In March, we agreed here that the email auto reply is a political act, because, as I said then, "Every job has its own proper sense of urgency, and the requirement for responsiveness varies. But when it comes to evenings, weekends or weeks away, each of us must cultivate our own sense of confidence—that we're worth waiting a week for, that the work will be there when we return, that we deserve time away because we are not 24-hour, seven-day-a-week air traffic controllers or 911 operators."
My new writer pal Jim Reische just added another dimension to this conversation: using the auto-reply as a way to get work done.
Reische, the VP of communication at Grinnell College, attended my recent Leadership Communication Days event in Montreal last month, and contributed a number of unassailable insights, like this one, where he recommended actually drafting a speech at the location it's going to be delivered.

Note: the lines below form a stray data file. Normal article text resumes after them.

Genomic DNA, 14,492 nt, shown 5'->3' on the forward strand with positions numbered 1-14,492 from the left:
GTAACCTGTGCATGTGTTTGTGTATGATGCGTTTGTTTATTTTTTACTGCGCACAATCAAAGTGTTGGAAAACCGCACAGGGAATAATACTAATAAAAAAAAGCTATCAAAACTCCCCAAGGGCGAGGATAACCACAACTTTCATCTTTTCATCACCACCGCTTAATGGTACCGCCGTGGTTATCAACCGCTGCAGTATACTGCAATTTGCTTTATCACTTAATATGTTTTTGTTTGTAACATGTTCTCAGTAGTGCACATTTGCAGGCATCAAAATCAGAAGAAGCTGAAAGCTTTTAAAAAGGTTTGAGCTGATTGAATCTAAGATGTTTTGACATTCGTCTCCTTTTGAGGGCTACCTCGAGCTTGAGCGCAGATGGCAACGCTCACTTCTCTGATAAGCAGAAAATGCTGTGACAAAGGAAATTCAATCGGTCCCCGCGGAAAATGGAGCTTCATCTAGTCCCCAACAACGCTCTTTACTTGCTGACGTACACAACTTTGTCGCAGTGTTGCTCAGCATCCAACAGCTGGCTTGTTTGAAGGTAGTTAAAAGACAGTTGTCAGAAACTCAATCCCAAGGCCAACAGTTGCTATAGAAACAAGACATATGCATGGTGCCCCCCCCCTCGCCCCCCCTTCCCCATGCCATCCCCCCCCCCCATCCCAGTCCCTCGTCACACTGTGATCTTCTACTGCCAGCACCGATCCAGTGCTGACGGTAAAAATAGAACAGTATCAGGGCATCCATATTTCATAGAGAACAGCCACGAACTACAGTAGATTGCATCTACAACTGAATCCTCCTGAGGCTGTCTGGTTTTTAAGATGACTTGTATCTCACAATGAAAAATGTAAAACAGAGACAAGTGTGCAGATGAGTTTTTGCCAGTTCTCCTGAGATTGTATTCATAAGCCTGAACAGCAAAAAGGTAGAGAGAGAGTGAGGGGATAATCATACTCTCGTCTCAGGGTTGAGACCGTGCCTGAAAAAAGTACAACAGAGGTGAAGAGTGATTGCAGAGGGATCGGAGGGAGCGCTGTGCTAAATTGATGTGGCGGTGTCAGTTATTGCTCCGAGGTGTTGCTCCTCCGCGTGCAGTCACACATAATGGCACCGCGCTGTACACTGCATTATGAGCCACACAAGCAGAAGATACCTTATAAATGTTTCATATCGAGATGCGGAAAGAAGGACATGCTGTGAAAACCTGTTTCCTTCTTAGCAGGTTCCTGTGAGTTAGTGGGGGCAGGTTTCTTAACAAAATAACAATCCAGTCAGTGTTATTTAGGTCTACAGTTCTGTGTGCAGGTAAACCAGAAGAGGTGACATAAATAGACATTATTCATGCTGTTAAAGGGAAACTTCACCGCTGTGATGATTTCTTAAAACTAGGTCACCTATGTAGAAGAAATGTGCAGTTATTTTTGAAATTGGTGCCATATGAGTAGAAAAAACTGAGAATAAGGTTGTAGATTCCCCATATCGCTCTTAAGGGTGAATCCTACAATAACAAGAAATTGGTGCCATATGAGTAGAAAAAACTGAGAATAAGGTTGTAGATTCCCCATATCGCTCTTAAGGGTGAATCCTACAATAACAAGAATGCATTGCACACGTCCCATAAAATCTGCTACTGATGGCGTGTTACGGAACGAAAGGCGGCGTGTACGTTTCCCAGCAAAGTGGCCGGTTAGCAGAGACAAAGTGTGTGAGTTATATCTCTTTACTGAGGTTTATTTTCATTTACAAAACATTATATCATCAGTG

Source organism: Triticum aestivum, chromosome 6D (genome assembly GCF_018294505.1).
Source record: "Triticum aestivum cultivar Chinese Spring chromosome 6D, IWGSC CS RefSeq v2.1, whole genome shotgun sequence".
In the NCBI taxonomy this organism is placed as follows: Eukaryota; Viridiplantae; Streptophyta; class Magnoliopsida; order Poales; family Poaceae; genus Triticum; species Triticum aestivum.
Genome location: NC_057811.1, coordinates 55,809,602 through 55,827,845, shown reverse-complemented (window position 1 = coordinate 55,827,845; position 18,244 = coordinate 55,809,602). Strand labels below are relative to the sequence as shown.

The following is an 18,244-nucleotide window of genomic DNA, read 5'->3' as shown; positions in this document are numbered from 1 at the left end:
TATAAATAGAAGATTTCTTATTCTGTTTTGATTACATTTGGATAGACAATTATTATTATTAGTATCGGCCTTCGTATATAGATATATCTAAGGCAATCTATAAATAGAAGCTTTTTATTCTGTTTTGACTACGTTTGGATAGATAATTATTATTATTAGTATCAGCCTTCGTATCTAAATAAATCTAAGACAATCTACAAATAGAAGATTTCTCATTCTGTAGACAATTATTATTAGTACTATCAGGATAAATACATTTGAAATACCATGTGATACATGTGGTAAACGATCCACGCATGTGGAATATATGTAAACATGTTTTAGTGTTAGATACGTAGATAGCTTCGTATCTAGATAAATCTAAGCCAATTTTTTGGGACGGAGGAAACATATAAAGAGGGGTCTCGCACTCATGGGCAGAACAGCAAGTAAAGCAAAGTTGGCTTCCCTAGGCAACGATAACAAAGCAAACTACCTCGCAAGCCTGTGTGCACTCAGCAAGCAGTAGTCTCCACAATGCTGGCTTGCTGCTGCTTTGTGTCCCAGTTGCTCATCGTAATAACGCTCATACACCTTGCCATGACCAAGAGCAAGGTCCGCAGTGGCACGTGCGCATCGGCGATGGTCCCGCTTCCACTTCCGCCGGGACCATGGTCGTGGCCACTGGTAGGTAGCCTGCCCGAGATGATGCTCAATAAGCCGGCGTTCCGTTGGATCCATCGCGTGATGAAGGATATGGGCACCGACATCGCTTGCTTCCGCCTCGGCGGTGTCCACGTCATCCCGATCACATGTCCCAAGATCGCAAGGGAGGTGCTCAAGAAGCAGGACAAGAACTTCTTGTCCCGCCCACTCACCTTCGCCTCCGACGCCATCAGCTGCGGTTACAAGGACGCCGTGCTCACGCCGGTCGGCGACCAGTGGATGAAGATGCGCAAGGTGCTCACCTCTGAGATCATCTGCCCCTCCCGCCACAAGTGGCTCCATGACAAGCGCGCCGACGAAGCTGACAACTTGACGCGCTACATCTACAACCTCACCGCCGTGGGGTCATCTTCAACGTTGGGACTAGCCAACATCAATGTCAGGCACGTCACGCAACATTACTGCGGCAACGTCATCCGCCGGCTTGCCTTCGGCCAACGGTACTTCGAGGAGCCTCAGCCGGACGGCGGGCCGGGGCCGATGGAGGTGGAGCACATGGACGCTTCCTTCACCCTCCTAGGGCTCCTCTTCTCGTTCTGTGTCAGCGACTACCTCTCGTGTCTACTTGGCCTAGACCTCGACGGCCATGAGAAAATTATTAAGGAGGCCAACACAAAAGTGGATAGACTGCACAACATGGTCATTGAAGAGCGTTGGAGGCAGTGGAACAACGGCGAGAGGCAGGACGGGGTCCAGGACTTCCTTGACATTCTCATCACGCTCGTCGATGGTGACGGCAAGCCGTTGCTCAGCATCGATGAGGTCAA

Like lots of speechwriters, Reische handles lots more than speechwriting, and his desk is buzzing all day with people—which is one of the reasons he likes to do his writing elsewhere.
Which he seems to be doing again, because yesterday I sent him a note, and I got this back:
I am out of the office all week to focus on writing projects, and will respond to your message as soon as possible after I return.
For Communications assistance during my absence, please contact [Assistant].
For urgent matters only, call my cell at 641-XXX-XXXX.
Thank you for your patience,
I stood at my desk and applauded. And hoped I wouldn't hear from him until next week. So far, so good. I look forward to reading what Reische is allowing himself to concentrate on writing.